Seizures can be triggered in dogs due to a number of factors ranging from heat exhaustion to epilepsy. Here our Matthews vets share some of the reasons that dogs have seizures, and what you should do if your dog has a seizure.
Seizures in Dogs
It can be distressing for a pet-parent to witness their dog having a seizure. Some dogs will recover quickly from a seizure and never have another, while other dogs may continue to have seizures throughout their lifetime due to illness or epilepsy.
What do seizures look like in dogs?
Seizures in dogs can take many forms, some are more obvious than others but most are very brief. If your dog is having a seizure you may notice muscle twitching or uncontrolled jerking movements, but a seizure could also include a loss of consciousness, unusually eye movements, or drooling. If you believe that your dog has had a seizure it's important to contact your vet to let them know.
If your dog has been having a seizure for 3 minutes or longer, or has experienced multiple seizures in a row, contact your vet or emergency vet immediately.
What causes seizures in dogs?
All seizures occur due to faulty electrical activity in the dog's brain which leads to a loss of control over their body, regardless of the underlying cause of the seizure. The issues that may trigger a seizure in dogs include:
- Heat Exhaustion
- Liver disease
- Ingested poisons such as caffeine, chocolate
- Diabetes, Low blood sugar levels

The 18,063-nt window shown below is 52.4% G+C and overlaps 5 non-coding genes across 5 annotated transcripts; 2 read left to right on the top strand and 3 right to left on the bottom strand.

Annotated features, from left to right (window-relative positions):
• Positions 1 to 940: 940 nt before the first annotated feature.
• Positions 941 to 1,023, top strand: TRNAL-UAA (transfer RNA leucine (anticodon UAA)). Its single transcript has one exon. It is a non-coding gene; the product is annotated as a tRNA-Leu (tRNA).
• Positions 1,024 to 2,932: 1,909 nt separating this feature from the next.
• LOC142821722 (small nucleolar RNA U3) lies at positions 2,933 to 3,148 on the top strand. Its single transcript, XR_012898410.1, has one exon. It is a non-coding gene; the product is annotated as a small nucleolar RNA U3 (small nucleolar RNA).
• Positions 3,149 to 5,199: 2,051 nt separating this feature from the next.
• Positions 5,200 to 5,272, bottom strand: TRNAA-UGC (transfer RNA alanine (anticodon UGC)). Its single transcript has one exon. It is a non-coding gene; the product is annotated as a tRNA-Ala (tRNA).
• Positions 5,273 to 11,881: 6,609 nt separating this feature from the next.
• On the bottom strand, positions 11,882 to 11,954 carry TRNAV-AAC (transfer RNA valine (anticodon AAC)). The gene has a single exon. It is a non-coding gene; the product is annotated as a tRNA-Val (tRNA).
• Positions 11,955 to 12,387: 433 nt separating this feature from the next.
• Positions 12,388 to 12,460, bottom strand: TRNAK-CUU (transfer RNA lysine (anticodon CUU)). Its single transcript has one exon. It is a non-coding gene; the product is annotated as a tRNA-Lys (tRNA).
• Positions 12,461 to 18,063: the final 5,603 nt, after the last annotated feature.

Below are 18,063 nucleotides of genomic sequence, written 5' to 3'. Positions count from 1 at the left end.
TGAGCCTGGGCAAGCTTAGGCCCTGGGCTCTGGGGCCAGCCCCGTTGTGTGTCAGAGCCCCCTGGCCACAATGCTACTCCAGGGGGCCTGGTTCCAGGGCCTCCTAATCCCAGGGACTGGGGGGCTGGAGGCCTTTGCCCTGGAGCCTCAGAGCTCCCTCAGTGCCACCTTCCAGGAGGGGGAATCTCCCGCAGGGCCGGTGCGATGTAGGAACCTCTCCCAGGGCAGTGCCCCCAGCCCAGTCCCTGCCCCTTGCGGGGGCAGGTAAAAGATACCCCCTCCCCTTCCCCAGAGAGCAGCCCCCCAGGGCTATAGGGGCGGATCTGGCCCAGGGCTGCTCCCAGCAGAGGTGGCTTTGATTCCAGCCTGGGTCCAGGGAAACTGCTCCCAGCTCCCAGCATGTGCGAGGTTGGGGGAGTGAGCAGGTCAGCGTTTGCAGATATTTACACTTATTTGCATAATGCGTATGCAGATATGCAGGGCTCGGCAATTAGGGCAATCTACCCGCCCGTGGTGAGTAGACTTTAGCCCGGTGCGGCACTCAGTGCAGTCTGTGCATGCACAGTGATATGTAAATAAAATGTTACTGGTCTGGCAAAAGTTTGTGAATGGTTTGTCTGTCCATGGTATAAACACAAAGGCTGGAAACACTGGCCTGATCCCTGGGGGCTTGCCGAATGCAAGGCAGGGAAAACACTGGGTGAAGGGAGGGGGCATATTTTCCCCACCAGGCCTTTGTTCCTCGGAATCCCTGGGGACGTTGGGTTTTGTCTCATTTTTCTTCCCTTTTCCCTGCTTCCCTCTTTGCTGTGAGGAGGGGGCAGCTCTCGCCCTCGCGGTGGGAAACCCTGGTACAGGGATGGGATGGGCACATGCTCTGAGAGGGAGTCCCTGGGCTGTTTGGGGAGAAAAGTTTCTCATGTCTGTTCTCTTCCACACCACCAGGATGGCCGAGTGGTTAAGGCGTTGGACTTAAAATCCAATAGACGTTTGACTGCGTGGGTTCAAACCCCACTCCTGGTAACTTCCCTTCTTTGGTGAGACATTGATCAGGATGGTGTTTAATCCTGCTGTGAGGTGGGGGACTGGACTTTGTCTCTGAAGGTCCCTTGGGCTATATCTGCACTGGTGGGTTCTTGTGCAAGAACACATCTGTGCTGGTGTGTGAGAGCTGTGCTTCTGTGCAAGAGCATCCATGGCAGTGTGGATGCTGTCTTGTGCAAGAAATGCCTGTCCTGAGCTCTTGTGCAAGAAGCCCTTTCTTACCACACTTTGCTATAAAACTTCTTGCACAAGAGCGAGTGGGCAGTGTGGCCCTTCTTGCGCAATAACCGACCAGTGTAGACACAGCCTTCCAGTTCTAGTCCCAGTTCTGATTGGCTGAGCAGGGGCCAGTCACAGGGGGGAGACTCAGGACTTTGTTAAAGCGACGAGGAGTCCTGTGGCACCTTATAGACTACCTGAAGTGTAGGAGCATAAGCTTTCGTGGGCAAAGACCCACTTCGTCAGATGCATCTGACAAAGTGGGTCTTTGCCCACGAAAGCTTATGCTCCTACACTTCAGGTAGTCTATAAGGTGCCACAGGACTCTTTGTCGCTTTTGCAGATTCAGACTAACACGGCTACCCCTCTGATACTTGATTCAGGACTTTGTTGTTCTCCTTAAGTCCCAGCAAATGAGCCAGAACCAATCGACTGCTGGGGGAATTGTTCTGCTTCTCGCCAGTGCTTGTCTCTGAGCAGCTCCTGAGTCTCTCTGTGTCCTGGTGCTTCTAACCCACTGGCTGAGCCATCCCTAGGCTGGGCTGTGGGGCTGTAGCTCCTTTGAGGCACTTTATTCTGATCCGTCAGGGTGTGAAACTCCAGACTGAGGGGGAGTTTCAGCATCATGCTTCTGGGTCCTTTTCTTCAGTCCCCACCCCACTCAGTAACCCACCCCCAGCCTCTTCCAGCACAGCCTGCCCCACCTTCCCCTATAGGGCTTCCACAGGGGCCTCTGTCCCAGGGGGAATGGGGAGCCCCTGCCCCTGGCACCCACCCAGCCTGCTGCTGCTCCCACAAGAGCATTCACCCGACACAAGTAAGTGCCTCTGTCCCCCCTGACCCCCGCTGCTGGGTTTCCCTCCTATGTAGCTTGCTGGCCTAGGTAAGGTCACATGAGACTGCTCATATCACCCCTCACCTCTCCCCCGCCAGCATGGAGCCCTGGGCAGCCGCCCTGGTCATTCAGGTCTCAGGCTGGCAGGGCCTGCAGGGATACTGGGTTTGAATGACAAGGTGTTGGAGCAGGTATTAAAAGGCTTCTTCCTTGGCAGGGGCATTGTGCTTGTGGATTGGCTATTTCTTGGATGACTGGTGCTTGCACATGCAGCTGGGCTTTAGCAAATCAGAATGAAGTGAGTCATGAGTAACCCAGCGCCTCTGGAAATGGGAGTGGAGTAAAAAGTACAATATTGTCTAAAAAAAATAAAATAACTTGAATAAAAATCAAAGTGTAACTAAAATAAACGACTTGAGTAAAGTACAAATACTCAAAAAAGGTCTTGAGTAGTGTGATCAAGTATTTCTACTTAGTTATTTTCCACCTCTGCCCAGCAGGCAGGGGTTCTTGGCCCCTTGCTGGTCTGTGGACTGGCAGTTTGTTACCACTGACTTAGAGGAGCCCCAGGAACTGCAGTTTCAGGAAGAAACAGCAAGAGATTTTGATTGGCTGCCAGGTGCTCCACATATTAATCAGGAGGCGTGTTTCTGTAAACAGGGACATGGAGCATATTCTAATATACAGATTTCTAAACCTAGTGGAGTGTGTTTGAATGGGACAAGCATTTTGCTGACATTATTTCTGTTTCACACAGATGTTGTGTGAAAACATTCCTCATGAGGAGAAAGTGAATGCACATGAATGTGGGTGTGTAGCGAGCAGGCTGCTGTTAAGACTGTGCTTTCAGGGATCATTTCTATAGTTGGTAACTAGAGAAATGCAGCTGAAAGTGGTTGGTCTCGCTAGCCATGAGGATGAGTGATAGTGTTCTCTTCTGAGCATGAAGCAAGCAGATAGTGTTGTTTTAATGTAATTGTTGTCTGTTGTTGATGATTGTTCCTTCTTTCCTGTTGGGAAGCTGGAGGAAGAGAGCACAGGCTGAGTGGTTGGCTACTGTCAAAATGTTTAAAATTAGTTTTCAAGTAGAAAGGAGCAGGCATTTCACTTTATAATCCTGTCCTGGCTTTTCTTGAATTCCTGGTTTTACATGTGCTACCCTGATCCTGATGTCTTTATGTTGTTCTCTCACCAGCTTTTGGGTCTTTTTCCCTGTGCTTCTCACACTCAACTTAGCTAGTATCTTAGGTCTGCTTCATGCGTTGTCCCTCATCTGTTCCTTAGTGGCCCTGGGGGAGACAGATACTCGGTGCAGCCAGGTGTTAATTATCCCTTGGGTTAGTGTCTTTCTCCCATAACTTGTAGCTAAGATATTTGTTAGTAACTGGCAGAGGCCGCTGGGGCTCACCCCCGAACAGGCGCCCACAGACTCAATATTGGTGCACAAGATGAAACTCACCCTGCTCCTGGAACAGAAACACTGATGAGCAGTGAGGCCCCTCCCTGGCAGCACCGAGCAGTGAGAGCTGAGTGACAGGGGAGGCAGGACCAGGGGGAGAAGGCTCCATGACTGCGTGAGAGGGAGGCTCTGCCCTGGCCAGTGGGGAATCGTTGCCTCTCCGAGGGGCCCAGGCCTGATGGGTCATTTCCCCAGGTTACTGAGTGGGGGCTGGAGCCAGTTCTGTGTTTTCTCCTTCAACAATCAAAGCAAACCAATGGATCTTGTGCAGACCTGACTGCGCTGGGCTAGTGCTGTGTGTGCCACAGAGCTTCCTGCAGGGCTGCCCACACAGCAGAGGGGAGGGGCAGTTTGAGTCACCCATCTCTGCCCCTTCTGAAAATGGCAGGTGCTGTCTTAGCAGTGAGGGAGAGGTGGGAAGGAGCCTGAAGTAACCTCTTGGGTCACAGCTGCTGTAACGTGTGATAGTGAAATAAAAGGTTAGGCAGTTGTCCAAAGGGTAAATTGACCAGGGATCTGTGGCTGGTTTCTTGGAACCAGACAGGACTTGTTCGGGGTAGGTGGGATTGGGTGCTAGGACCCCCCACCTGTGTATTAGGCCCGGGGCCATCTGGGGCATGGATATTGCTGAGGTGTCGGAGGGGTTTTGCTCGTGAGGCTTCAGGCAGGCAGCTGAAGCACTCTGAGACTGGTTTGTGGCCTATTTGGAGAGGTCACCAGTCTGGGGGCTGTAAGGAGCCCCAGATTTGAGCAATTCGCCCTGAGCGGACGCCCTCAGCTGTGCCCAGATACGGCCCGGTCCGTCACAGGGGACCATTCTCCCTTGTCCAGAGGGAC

- An injury to the dog's head
- Nutritional imbalances (thiamine deficiency)
- Infectious diseases such as CDV and rabies
What dog breeds are prone to seizures?
Every dog within these breeds will not experience a seizure in their lifetime, however the following breeds tend to be more prone to seizures than others.
- Large herding and retriever dogs may be prone to seizures, including German Shepherds, Australian Shepherds, as well as Labrador and Golden Retrievers.
- Herding dogs with the MDR1 gene commonly experience seizures. These breeds include: Australian Shepherds, Border Collies, German Shepherds, Longhaired Whippets, as well as some Sheepdogs.
- Breeds with short, flat noses such as Pugs, Boston Terriers, and English Bulldogs can also be more prone to experiencing seizures.
- Bull Terriers can suffer from an inherited form of epilepsy which causes behaviors such as tail chasing, irrational fear, and unprovoked aggression.
Can a seizure kill a dog?
If there is a chance that your dog is having a seizure due to poisoning, if your dog's seizure lasts longer than 5 minutes, or if your dogs has multiple seizures in a row, then the seizure indicates a serious health threat. Contact your vet immediately, or your closest emergency veterinary hospital.
When to call the vet?
Most seizures are short, lasting less than 3 minutes and with proper treatment, the pet can lead a normal life. That said, seizures can be a serious health concern and even short seizures could cause brain damage. If your dog suffers a seizure that continues for more than 30 minutes serious permanent brain damage could result.
If you witness your dog having a brief seizure, then he or she quickly recovers, contact your vet to let them know what happened. Your vet may suggest that you to bring your dog in for an examination or they may simply make a note in your dog's records and ask you to bring your dog in for an examination if it happens again. Unexplained ‘one off’ seizures are common in dogs, but some dogs will continue to have seizures throughout their life due to underlying conditions.
Treatment for Seizures In Dogs
Treatment of seizures in dogs depends upon the underlying cause. Your vet will run a number of tests to determine the cause of your dog's seizures, if no cause can be found the disease will be diagnosed as idiopathic epilepsy. Following a diagnosis, your vet will work with you to determine the best treatment for your dog's seizures. Treatment may include medications or simply keeping a seizure diary to track your dog's seizures and overall health.